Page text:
I am not sure about you, but [sarcasm on] my ABSOLUTE FAVORITE THING is opening my mailbox to find unsolicited mail. You know, junk mail [sarcasm off].

Raise your hand if you are with me.

OK, all kidding aside, no one likes to find unwanted things in their virtual or physical mailbox. Even so, marketing wonks will show that direct mail — even untargeted direct mail — will convert some people to paying customers.

So why are we talking marketing on a security blog?

Glad you asked. You see, police in Melbourne, Australia recently began warning citizens not to plug USB sticks that show up in mailboxes into their computers.

 “The USB drives are believed to be extremely harmful, and members of the public are urged to avoid plugging them into their computers or other devices,” the police warned.

I guess the criminals thought, hey, it worked for AOL, when planning out this strategy to get people to install malware on their machines without having to resort to traditional cybercrime methods.

The tactic may seem quite old-fashioned, but it is actually not uncommon for businesses to be infected with targeted malware via a malicious USB dropped by an attacker in a parking lot. Earlier this year, we reported on a similar experiment researcher Elie Bursztein conducted to examine the results of dropping USB sticks around a college campus. A surprising 48% of those dropped were inserted into a computer.

By playing a numbers game, the criminals could have a good success rate. We hope the warning from the police came in time.

 Although this story happens to center on a city in Australia, it still highlights a piece of personal security that needs reinforcing now and then: Never plug unknown devices into your computer.

Sure, it may be easy to stereotype the people who would plug in these devices: uneducated, elderly, or non-savvy. That’s simply not the case. Bursztein’s test shows even digital natives on college campuses will give in to temptation and plug in a seemingly free device.

Autorun settings may take USB-borne malware to another level, too. If a computer is set up to run programs on USB drives automatically, plugging one in can start a chain reaction. If the payload is ransomware, for example, it will automatically lock files and leave the user looking for a ransomware decryptor or paying the crooks.

Other types of malware log keystrokes, steal sensitive information, or just bombard them with adware. Then there are the system killers.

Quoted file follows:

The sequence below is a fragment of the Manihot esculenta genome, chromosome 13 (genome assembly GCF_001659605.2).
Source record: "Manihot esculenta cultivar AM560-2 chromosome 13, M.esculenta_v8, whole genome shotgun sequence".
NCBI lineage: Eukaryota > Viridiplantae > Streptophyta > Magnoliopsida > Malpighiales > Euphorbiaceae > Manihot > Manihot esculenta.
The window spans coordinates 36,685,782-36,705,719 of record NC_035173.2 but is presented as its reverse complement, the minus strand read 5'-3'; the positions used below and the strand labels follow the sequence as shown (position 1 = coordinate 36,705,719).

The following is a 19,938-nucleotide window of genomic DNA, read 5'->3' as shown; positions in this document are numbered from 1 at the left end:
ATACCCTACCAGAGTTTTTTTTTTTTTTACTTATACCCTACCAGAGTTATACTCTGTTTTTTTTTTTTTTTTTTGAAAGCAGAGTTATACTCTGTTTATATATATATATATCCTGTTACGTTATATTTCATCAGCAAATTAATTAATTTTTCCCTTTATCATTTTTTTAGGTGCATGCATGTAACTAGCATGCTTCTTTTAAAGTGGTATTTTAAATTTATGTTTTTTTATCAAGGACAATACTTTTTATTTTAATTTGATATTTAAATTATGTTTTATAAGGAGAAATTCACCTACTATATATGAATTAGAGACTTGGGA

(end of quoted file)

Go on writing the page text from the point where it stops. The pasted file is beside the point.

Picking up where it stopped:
Aside from the aforementioned bad things, people who plug found devices into their computers could also be setting themselves back a pretty penny by killing their devices.

It may sound quite the piece of science fiction, but it’s true: A USB device can fry a computer through the port. This month saw reports that USB Killer 2.0 was out for physical destruction. In principle, the device draws power into the device through the USB port and then shoots it back into the computer, causing the circuitry to fail. Computer pricing varies by model and power, but it’s safe to say no one really wants to have to buy a new one immediately.

But I have AV and will scan the device first…

Sure, antivirus software provides critical defense against malware. But we can’t let you go without sharing another problem with surprise USB drives: Malware may not be the only danger lurking on that piece of removable media.

As the old saying goes, possession is nine-tenths of the law. In the case of the found USB, this can have grave implications for the finder. Removable media could hold illegally obtained documents, illicit pictures, bank account information, and more. And though the finder may simply see things that, well, they cannot unsee, simply possessing some kinds of files could make them an accessory to a crime.

So: A quick show of digital hands, here. Who likes opening junk mail? Who thrills to the mystery of found media?

The real question should really be: Is it worth it?

If you have friends, family or coworkers who would insert the USB, please share this post with them. After all, they will probably be reaching out to you to help fix it.

0 comentários:

Postar um comentário

GroupFJ - Loja Online © Kaspersky LAB Copyright 2015-2017.
Política de Privacidade‎ / Devoluções e Garantia‎ / Entregas‎ / Pagamento‎ / Dúvidas mais Frequentes‎